As an indication of this demand, Alcoa reports that net imports of the metal have risen steadily in recent quarters in China in what the company calls an “unusual reversal” of normal trade flows. Moreover, the firm expects vigorous sales in 2021, including from higher anticipated demand in U.S. residential construction.
Looking ahead, the consensus expects the company’s bottom line to turn around in the coming quarters and accelerate higher in the next few years as China’s economy continues to grow, while the U.S. and Europe are predicted to consume more aluminum. The company also plans to pay a dividend as cash flow increases from its refinery and smelting operations.
Steel Stock #1: Steel Dynamics (STLD)
Steel Dynamics (STLD) is one of America’s largest producers of carbon steel (used in buildings, bridges, rails and pipelines, which makes this company an infrastructure play). It reported record levels of nearly 11 million tons of steel shipments for 2020, while revenue of almost $10 billion was the fourth highest in its history.
The company also reported record fabrication volume, strong earnings and steel shipments that were only 1% shy of a record, which management described as a “phenomenal performance” in view of prevailing economic conditions last year (and despite below-capacity steel mill operations).
Liquidity is also plentiful, with cash and equivalents north of $2.5 billion as of the end of Q4, so there’s plenty of reserves in case the industry faces an unforeseen headwind in the coming months. It’s worth noting, however, that Steel Dynamics uses highly scalable electric-arc furnaces to produce its steel, which should give it lots of flexibility in dealing with the volatility of the steel market.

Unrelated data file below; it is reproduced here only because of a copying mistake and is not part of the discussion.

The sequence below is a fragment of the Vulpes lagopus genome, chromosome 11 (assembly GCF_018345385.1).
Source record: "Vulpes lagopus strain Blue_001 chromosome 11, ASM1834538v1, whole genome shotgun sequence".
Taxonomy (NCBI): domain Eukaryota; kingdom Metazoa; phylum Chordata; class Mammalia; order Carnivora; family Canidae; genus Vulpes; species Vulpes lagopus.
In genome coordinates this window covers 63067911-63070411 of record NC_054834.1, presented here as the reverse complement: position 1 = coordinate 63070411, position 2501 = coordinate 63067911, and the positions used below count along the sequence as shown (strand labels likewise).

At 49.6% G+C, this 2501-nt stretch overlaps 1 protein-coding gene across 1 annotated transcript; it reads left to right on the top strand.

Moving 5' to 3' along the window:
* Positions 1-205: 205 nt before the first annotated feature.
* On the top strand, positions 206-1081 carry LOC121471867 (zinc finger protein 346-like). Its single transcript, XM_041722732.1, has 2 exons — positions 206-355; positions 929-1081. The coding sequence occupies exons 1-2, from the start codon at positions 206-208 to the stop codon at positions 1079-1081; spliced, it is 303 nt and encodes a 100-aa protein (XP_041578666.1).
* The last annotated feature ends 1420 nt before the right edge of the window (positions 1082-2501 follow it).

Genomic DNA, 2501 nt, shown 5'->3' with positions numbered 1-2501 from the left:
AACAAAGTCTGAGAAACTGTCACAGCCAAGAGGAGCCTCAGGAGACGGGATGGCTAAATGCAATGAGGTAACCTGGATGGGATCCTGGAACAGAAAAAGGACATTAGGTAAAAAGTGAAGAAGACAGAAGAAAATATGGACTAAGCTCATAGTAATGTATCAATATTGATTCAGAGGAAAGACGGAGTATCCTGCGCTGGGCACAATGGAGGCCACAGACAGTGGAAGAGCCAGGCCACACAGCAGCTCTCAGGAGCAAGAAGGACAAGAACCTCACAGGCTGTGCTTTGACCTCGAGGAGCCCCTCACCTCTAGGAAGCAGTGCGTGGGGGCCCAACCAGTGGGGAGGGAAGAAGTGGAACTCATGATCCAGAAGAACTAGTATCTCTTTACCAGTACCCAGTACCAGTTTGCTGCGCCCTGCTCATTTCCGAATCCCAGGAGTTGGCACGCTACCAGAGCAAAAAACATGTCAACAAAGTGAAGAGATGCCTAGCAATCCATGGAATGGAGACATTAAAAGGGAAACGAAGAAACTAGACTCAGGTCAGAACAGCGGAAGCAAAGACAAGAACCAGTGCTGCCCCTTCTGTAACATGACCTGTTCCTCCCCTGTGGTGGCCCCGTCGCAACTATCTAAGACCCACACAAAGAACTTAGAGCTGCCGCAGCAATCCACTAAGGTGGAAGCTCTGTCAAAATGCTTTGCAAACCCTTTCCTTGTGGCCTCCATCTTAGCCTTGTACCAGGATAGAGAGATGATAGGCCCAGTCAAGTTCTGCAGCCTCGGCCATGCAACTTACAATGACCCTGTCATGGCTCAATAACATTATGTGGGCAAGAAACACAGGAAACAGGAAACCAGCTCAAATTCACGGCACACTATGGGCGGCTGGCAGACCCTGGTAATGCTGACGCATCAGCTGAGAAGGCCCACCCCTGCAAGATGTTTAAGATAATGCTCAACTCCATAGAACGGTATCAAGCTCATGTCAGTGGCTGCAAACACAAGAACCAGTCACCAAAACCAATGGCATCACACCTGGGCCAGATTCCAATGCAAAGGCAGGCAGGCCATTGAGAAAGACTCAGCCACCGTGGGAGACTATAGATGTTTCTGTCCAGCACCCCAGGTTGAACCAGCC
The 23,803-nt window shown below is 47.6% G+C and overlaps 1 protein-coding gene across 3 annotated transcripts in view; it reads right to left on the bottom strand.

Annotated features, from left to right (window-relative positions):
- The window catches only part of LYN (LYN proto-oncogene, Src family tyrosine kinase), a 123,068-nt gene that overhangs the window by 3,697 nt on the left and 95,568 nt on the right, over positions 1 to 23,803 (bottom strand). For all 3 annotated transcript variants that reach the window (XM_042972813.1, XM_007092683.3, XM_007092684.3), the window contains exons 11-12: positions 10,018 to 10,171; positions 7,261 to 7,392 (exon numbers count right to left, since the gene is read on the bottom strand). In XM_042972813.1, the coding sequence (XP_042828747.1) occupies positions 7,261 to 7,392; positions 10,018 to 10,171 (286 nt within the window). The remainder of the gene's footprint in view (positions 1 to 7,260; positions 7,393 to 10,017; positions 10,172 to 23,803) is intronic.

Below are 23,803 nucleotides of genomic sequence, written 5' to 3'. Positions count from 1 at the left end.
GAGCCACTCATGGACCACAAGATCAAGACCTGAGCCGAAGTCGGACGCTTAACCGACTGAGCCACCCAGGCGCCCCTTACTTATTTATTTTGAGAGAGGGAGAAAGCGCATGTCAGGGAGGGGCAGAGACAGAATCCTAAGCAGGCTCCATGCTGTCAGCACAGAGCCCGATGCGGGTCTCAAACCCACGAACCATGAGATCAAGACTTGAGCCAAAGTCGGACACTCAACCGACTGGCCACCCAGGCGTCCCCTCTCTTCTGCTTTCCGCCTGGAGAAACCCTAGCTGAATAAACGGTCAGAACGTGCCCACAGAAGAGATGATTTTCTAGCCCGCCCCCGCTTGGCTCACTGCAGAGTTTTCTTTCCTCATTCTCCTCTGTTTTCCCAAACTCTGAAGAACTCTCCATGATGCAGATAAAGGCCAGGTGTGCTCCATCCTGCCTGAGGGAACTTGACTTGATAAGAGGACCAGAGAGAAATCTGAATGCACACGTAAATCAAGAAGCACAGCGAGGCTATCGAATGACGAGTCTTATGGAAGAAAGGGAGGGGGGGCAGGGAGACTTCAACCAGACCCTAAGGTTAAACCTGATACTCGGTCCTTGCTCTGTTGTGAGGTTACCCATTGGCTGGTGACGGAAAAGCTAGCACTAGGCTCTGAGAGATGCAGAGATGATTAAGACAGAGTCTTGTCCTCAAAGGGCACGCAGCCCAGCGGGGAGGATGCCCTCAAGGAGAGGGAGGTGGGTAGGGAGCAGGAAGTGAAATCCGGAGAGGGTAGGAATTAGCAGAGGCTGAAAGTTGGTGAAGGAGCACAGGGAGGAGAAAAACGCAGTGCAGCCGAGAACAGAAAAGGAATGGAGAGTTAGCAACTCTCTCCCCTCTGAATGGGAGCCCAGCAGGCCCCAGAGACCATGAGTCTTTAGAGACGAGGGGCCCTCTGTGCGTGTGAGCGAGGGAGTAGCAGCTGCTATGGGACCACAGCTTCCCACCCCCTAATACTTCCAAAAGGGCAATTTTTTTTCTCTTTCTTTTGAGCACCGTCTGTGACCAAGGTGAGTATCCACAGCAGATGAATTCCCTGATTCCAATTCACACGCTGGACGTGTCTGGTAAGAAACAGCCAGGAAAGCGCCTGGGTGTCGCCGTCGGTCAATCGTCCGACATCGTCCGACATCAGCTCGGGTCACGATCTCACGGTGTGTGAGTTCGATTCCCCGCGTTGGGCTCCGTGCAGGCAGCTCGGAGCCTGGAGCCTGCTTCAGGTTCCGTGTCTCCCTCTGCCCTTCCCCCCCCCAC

Looking ahead, analysts expect a 35% increase in the firm’s top line for 2021, along with a sterling 82% bottom-line bump.
Steel Stock #2: Insteel Industries (IIIN)
Insteel Industries (IIIN) is the nation’s largest manufacturer of steel wire reinforcing products for concrete construction applications (making it a play on the domestic construction boom).
In Insteel’s fiscal Q1, revenue was an eye-popping 23% higher while per-share earnings rose to 42 cents (from 3 cents a year ago), reflecting a very favorable demand backdrop for the company’s products across several key industries.
In particular, public construction was a key demand driver, with spending well above expectations in 2020. Highway and street construction, one of the largest end-use applications for Insteel’s products, were even with 2019 levels (despite dire predictions of an infrastructure-related spending collapse).
Going forward, management expects a strong financial performance over the next few months driven by current robust demand trends for its products and “rapid significant escalations” in steel costs, which the company is passing through the supply chain.
Insteel also expects the new administration and Congress to come to terms on a long-term infrastructure investment program, which should inspire confidence in the domestic steel market and drive increased consumption of the metal. It’s a solid growth story, and a good-looking steel stock.
How do you plan to invest as America recovers?